Respondent does not challenge the adjudication of the delinquency, but only the correctness of his commitment. The State replies that since respondent is on parole, the appeal is moot.

• 1, 2 It is generally held that where the only relief sought is to set aside a sentence, the question of the validity of its imposition becomes moot when the sentence has been served. (People v. Murrell (1975), 60 Ill.2d 287, 326 N.E.2d 762; see also People v. Smith (1974), 59 Ill.2d 236, 319 N.E.2d 760; In re B.S. (1979), 73 Ill. App.3d 507, 392 N.E.2d 62.) We do not consider the present appeal to be moot, however, since respondent's release from the Department of Corrections was conditional. Under the provisions of the Unified Code of Corrections (Ill. Rev. Stat. 1977, ch. 38, par. 1003-3-8(a),(b)), a juvenile committed to the Department may be kept on parole until he is 21 years old unless the Prisoner Review Board enters an order releasing and discharging him from parole. The record here does not indicate that the Board has done so. Consequently, under the statute, although respondent is on parole, he is subject to revocation of parole and recommitment until the age of 21 if he violates a condition of parole. In view of these possible consequences, we do not believe that respondent's challenge to his commitment is moot. See People v. Cotto (1977), 49 Ill. App.3d 382, 364 N.E.2d 386; In re Sturdivant (1976), 44 Ill. App.3d 410, 358 N.E.2d 80.

Respondent argues that the trial court's finding that he was beyond the control of his parent was inappropriate since he was "an emancipated minor who had altered his lifestyle to meet his current responsibilities." He further maintains that the finding it was in his best interest and in the best interest of the community that he be committed is contrary to the manifest weight of the evidence.

Yet, there was ample support for the court's finding that probation was inappropriate and that commitment was proper. Initially, it is evident that the trial judge who saw and heard the witnesses was not convinced that respondent was about to change his well-established pattern of behavior. Moreover, respondent's behavior included serious offenses such as robbery, for which, had he been convicted as an adult, he could have been sentenced to the penitentiary. His behavior outside the home, together with the probation officer's investigation and report, were sufficient to establish that he was beyond the control of his mother or father. The probation officer concluded from his investigation that respondent was not mature enough to cope with married life. Under all these circumstances, even if respondent established "emancipation," we cannot conclude that the court's finding that respondent was beyond the control of his parents was not relevant and appropriate to the court's determination. Under the circumstances, this court cannot say that the trial court's finding that commitment was in respondent's and the community's best interests was against the manifest weight of the evidence, or that the trial court improperly decided that respondent's behavior had not in fact changed. Compare In re Thomas (1978), 56 Ill. App.3d 587, 372 N.E.2d 134.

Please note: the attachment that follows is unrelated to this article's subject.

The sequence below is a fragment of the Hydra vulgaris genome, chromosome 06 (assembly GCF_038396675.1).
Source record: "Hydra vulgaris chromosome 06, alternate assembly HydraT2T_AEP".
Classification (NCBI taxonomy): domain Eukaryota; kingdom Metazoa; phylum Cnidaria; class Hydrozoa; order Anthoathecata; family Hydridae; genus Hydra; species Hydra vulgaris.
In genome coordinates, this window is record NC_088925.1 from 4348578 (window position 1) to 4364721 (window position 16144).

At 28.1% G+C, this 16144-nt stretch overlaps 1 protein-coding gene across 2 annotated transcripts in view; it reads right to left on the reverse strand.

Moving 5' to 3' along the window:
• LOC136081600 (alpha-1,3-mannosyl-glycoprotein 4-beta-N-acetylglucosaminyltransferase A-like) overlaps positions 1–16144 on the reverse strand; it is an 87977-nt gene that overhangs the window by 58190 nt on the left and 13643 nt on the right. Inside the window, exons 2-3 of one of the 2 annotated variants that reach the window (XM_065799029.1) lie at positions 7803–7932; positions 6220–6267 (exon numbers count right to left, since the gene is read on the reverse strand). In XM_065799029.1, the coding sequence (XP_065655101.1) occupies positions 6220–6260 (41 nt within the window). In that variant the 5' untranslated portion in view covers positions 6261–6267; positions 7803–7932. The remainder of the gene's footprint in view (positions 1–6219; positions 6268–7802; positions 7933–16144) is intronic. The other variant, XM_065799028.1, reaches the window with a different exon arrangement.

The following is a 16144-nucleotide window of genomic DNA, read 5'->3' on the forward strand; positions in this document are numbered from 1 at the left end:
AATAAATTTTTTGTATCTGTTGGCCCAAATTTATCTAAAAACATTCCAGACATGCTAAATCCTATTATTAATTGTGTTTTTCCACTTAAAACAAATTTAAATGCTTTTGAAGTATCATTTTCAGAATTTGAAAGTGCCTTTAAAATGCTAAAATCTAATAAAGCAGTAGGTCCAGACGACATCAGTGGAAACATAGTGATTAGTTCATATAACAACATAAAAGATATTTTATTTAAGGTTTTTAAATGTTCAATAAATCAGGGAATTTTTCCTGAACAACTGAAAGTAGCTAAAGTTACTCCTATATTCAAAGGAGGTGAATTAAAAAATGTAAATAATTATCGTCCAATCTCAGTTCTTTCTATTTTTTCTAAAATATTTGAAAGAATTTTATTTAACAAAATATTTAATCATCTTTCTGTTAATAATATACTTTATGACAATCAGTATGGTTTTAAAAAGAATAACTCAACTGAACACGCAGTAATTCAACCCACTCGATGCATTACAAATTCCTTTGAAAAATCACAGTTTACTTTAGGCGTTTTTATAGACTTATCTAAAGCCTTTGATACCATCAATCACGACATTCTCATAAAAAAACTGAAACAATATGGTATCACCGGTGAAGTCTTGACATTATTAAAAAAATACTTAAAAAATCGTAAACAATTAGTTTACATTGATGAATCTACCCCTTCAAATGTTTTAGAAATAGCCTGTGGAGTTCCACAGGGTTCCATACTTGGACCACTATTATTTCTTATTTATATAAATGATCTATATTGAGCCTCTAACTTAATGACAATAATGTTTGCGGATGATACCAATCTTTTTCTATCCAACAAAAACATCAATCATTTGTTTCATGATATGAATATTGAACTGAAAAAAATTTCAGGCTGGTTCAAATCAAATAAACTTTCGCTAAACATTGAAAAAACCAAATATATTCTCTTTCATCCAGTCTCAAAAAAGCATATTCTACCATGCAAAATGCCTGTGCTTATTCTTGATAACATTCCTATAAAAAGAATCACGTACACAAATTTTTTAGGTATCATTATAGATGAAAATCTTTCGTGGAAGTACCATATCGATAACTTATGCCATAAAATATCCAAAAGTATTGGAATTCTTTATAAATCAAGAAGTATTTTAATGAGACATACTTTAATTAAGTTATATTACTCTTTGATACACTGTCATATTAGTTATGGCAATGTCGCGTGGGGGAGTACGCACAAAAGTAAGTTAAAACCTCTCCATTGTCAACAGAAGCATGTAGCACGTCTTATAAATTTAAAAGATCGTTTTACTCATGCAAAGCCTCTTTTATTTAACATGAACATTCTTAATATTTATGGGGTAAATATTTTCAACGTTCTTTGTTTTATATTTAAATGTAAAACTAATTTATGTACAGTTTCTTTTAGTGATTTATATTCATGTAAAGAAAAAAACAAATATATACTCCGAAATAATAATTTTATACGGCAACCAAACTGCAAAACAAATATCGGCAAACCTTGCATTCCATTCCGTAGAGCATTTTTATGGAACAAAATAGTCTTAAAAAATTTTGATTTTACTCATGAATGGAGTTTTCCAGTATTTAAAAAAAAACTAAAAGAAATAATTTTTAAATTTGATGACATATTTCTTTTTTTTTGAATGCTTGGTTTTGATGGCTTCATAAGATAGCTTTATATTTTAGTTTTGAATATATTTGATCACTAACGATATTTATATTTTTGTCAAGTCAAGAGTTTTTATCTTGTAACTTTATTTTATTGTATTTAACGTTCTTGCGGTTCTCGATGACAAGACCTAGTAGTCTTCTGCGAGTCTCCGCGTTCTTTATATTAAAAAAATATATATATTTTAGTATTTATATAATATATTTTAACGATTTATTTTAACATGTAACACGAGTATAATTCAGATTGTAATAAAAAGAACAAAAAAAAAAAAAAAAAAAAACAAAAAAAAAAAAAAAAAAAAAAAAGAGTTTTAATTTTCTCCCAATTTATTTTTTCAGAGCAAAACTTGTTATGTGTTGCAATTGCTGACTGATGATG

• 3, 4 The choice of a dispositional order rests within the sound discretion of the trial court, and absent a showing of abuse, the trial court's determination should not be reversed on review. (In re Roman (1978), 64 Ill. App.3d 59, 380 N.E.2d 1037.) We conclude that the trial court did not abuse its discretion in committing respondent to the Department of Corrections. In re Antosz (1978), 63 Ill. App.3d 829, 380 N.E.2d 847.

For the reasons stated, the judgment of the circuit court of Cook County is affirmed.

Judgment affirmed.

McGILLICUDDY, P.J., and RIZZI, J., concur.